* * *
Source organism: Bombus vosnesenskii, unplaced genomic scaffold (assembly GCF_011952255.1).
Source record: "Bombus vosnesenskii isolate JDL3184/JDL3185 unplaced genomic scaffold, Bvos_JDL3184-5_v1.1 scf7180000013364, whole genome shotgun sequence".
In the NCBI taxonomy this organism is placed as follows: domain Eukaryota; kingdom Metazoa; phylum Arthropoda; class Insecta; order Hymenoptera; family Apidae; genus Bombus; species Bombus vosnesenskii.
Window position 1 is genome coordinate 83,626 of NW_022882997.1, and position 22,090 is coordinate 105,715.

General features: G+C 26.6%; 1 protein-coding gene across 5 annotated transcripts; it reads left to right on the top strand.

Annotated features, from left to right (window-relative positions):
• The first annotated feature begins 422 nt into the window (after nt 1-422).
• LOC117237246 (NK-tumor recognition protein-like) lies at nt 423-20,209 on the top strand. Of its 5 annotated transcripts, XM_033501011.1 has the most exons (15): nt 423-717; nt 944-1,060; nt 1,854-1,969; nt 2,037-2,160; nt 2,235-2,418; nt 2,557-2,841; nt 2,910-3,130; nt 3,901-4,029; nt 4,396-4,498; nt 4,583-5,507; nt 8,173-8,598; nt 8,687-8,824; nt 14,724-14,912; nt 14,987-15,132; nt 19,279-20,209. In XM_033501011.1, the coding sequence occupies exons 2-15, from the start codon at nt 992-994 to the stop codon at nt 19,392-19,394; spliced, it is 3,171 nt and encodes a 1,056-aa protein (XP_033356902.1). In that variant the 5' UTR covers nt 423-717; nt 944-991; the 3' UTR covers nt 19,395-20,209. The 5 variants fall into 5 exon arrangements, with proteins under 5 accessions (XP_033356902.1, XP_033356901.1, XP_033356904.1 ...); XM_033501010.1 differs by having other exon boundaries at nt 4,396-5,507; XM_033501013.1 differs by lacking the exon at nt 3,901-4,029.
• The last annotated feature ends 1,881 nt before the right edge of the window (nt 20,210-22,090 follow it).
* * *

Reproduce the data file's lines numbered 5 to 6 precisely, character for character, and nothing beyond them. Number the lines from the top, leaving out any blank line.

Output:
General features: G+C 26.6%; 1 protein-coding gene across 5 annotated transcripts; it reads left to right on the top strand.

Annotated features, from left to right (window-relative positions):